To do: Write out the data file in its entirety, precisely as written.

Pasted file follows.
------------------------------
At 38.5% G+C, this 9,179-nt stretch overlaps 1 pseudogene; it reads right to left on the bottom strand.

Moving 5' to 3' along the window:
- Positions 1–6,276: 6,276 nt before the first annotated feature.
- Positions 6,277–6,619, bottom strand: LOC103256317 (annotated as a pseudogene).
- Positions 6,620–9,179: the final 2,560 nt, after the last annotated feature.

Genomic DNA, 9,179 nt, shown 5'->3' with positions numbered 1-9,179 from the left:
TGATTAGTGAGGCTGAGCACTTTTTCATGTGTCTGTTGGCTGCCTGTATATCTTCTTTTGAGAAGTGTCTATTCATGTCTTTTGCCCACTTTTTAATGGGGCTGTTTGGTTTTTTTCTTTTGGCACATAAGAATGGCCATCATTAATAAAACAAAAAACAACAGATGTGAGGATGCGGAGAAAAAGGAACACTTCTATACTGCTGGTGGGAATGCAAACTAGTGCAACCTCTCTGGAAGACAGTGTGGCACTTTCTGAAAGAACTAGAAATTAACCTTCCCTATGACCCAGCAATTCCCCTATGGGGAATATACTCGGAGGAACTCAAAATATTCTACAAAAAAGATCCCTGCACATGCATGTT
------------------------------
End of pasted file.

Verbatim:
At 38.5% G+C, this 9,179-nt stretch overlaps 1 pseudogene; it reads right to left on the bottom strand.

Moving 5' to 3' along the window:
- Positions 1–6,276: 6,276 nt before the first annotated feature.
- Positions 6,277–6,619, bottom strand: LOC103256317 (annotated as a pseudogene).
- Positions 6,620–9,179: the final 2,560 nt, after the last annotated feature.

Genomic DNA, 9,179 nt, shown 5'->3' with positions numbered 1-9,179 from the left:
TGATTAGTGAGGCTGAGCACTTTTTCATGTGTCTGTTGGCTGCCTGTATATCTTCTTTTGAGAAGTGTCTATTCATGTCTTTTGCCCACTTTTTAATGGGGCTGTTTGGTTTTTTTCTTTTGGCACATAAGAATGGCCATCATTAATAAAACAAAAAACAACAGATGTGAGGATGCGGAGAAAAAGGAACACTTCTATACTGCTGGTGGGAATGCAAACTAGTGCAACCTCTCTGGAAGACAGTGTGGCACTTTCTGAAAGAACTAGAAATTAACCTTCCCTATGACCCAGCAATTCCCCTATGGGGAATATACTCGGAGGAACTCAAAATATTCTACAAAAAAGATCCCTGCACATGCATGTT